We are gathered here today to pay tribute and give thanks for the lives of Frank and Jean Hytch, loyal members of this congregation for more years than most of us remember.
Frank and Jean had been married for nearly sixty years, and were inseparable in life, sharing their love of music and bridge and working closely together in latter years, producing The Unitarian magazine. Both Jean and Frank were in their 81st year. It is perhaps a kind and happy outcome that Jean should follow Frank so quickly into the afterlife. I feel sure that this is what she would have wanted.
Jean was born and grew up in Glamorgan and she undertook teacher training at Derby. she and Frank met at a Christian conference in Swanwick. Jean taught music students at home until quite recently, but ceased attending church several years ago, when she developed agoraphobia. She never left the house in Moseley until after Frank was admitted to hospital, when she followed him shortly afterwards. Her sometimes abrupt manner concealed a kind heart.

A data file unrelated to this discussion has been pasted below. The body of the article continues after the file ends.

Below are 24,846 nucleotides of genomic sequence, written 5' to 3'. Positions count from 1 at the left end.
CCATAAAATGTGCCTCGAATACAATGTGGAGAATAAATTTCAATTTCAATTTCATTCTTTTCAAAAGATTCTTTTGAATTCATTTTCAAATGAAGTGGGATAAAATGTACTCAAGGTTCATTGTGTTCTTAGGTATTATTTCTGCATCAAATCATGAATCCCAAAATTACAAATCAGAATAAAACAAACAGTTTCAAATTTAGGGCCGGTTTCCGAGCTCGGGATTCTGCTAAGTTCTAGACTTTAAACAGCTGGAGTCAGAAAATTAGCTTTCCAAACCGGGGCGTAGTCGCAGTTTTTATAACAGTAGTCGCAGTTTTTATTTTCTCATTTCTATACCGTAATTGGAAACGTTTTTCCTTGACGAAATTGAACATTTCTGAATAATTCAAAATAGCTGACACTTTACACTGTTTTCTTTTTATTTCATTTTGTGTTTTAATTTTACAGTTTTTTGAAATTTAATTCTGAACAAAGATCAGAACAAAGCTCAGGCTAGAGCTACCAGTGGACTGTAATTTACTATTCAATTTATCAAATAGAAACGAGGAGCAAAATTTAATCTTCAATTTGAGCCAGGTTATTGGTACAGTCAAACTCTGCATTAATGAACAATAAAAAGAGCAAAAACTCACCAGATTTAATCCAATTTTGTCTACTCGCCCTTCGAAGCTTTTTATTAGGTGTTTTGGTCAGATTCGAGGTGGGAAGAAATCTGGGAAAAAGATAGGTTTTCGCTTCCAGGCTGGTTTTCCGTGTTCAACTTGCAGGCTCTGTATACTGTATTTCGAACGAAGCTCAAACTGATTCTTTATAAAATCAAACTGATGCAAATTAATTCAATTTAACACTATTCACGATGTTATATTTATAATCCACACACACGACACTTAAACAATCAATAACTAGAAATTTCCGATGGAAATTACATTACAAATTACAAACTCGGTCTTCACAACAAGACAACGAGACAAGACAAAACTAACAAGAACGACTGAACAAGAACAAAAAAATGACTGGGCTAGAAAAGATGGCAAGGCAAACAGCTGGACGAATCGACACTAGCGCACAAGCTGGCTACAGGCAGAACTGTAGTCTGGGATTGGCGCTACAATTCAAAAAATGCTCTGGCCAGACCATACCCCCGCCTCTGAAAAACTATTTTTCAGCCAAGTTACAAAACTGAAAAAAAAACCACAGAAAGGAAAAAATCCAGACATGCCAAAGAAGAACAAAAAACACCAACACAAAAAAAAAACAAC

Frank was born in Leicester in March, 1929 where his father worked for the Inland Revenue. But this was a career which entailed regular moves to different parts of the country, and Frank’s own career would follow a similar peripatetic pattern. He attended school at Wallington in Surrey, where his precocious talent led to the award of a scholarship to Wadham College, Oxford at the age of 17, mingling with such fellow undergraduates as Tony Benn and Roy Hattersley. Frank graduated in Politics, Philosophy & Economics at the age of 20 and he and Jean were married in 1950. Those were the days of universal National Service and Frank then volunteered for a Short Service Commission in the RAF and during the next seven years served in Germany, Northumberland, and Bridgnorth.